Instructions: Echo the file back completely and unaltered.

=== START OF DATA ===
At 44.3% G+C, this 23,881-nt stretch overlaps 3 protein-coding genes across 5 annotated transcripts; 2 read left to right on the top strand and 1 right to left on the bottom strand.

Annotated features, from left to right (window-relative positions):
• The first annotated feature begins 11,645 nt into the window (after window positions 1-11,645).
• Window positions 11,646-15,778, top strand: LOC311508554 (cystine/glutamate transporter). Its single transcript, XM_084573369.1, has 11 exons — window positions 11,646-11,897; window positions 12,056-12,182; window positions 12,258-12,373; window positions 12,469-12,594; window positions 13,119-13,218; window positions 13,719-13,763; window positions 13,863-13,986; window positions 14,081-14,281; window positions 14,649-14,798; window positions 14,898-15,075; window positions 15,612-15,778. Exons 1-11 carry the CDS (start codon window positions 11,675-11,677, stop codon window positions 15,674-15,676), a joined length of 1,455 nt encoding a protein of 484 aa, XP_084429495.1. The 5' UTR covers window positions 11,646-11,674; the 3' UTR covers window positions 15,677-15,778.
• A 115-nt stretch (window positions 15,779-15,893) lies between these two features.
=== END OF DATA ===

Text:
At 44.3% G+C, this 23,881-nt stretch overlaps 3 protein-coding genes across 5 annotated transcripts; 2 read left to right on the top strand and 1 right to left on the bottom strand.

Annotated features, from left to right (window-relative positions):
• The first annotated feature begins 11,645 nt into the window (after window positions 1-11,645).
• Window positions 11,646-15,778, top strand: LOC311508554 (cystine/glutamate transporter). Its single transcript, XM_084573369.1, has 11 exons — window positions 11,646-11,897; window positions 12,056-12,182; window positions 12,258-12,373; window positions 12,469-12,594; window positions 13,119-13,218; window positions 13,719-13,763; window positions 13,863-13,986; window positions 14,081-14,281; window positions 14,649-14,798; window positions 14,898-15,075; window positions 15,612-15,778. Exons 1-11 carry the CDS (start codon window positions 11,675-11,677, stop codon window positions 15,674-15,676), a joined length of 1,455 nt encoding a protein of 484 aa, XP_084429495.1. The 5' UTR covers window positions 11,646-11,674; the 3' UTR covers window positions 15,677-15,778.
• A 115-nt stretch (window positions 15,779-15,893) lies between these two features.